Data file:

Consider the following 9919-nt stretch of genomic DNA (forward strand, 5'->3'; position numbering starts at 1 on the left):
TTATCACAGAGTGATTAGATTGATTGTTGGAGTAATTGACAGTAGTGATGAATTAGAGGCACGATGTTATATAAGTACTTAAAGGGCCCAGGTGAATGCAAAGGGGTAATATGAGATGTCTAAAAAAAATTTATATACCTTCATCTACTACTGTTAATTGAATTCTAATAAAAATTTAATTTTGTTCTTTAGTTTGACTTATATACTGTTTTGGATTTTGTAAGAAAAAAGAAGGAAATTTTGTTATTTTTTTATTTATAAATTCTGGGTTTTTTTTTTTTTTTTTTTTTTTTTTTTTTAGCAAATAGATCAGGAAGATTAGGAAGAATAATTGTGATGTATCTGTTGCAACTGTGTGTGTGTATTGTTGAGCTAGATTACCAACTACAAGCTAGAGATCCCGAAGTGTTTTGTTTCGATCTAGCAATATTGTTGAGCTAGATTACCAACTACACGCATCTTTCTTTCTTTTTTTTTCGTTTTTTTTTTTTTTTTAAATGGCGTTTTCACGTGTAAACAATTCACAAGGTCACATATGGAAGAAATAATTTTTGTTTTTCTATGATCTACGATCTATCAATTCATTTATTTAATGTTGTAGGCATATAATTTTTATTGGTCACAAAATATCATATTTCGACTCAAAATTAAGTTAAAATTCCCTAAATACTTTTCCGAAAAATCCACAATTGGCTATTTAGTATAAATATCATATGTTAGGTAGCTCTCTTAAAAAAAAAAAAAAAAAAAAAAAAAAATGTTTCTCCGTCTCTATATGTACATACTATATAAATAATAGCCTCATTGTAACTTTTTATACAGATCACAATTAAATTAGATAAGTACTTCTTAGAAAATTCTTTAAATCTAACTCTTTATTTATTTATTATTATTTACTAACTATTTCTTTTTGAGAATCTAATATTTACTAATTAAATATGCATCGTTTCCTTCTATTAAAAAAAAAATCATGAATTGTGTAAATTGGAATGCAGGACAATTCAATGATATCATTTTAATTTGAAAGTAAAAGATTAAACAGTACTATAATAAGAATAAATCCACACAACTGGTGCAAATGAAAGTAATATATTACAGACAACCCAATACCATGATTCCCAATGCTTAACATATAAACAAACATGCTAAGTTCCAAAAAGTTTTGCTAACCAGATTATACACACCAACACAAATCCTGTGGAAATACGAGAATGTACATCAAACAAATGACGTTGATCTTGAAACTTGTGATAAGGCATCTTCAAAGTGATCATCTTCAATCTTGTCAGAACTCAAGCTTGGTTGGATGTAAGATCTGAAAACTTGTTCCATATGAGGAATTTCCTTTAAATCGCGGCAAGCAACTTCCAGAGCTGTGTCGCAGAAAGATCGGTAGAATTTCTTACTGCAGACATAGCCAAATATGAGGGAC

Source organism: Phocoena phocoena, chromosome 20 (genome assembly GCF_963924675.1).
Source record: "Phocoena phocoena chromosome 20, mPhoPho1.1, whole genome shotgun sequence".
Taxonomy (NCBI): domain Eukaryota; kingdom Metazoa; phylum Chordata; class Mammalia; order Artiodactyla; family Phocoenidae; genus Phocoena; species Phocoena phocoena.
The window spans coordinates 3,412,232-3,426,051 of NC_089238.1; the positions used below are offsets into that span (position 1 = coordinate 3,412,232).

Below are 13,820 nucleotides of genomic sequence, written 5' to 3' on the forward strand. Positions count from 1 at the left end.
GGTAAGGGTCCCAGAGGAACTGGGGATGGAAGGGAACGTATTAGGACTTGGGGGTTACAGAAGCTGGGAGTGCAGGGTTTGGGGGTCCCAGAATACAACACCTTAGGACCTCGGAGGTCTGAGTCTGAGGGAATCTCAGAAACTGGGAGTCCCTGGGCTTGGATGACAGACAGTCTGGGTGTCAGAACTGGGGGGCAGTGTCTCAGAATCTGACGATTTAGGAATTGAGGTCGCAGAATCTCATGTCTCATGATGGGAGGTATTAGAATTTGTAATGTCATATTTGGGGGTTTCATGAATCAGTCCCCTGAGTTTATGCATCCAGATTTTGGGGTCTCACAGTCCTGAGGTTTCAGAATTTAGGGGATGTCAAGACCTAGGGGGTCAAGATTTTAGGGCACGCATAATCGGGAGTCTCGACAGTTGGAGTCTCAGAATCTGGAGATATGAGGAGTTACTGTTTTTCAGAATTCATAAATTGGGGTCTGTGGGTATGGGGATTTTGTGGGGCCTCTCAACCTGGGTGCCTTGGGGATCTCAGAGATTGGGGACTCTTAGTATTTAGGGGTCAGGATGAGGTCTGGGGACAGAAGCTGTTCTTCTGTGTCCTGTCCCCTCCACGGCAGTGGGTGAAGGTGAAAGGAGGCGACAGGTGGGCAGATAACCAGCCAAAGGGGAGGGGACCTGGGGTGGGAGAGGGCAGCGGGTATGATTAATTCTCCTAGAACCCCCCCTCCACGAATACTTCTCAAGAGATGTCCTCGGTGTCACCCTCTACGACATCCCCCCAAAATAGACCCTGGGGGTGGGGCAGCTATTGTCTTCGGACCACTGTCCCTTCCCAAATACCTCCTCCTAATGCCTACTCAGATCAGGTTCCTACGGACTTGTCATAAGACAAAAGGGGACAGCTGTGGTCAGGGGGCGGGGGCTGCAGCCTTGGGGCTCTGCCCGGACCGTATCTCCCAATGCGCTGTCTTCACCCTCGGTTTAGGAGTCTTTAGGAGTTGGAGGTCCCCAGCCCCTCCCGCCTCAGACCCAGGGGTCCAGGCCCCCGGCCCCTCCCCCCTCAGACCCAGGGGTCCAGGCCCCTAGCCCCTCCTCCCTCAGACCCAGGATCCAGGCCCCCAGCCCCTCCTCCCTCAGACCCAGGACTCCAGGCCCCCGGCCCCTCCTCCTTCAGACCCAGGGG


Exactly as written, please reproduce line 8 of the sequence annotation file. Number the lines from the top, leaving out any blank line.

GGTAAGGGTCCCAGAGGAACTGGGGATGGAAGGGAACGTATTAGGACTTGGGGGTTACAGAAGCTGGGAGTGCAGGGTTTGGGGGTCCCAGAATACAACACCTTAGGACCTCGGAGGTCTGAGTCTGAGGGAATCTCAGAAACTGGGAGTCCCTGGGCTTGGATGACAGACAGTCTGGGTGTCAGAACTGGGGGGCAGTGTCTCAGAATCTGACGATTTAGGAATTGAGGTCGCAGAATCTCATGTCTCATGATGGGAGGTATTAGAATTTGTAATGTCATATTTGGGGGTTTCATGAATCAGTCCCCTGAGTTTATGCATCCAGATTTTGGGGTCTCACAGTCCTGAGGTTTCAGAATTTAGGGGATGTCAAGACCTAGGGGGTCAAGATTTTAGGGCACGCATAATCGGGAGTCTCGACAGTTGGAGTCTCAGAATCTGGAGATATGAGGAGTTACTGTTTTTCAGAATTCATAAATTGGGGTCTGTGGGTATGGGGATTTTGTGGGGCCTCTCAACCTGGGTGCCTTGGGGATCTCAGAGATTGGGGACTCTTAGTATTTAGGGGTCAGGATGAGGTCTGGGGACAGAAGCTGTTCTTCTGTGTCCTGTCCCCTCCACGGCAGTGGGTGAAGGTGAAAGGAGGCGACAGGTGGGCAGATAACCAGCCAAAGGGGAGGGGACCTGGGGTGGGAGAGGGCAGCGGGTATGATTAATTCTCCTAGAACCCCCCCTCCACGAATACTTCTCAAGAGATGTCCTCGGTGTCACCCTCTACGACATCCCCCCAAAATAGACCCTGGGGGTGGGGCAGCTATTGTCTTCGGACCACTGTCCCTTCCCAAATACCTCCTCCTAATGCCTACTCAGATCAGGTTCCTACGGACTTGTCATAAGACAAAAGGGGACAGCTGTGGTCAGGGGGCGGGGGCTGCAGCCTTGGGGCTCTGCCCGGACCGTATCTCCCAATGCGCTGTCTTCACCCTCGGTTTAGGAGTCTTTAGGAGTTGGAGGTCCCCAGCCCCTCCCGCCTCAGACCCAGGGGTCCAGGCCCCCGGCCCCTCCCCCCTCAGACCCAGGGGTCCAGGCCCCTAGCCCCTCCTCCCTCAGACCCAGGATCCAGGCCCCCAGCCCCTCCTCCCTCAGACCCAGGACTCCAGGCCCCCGGCCCCTCCTCCTTCAGACCCAGGGG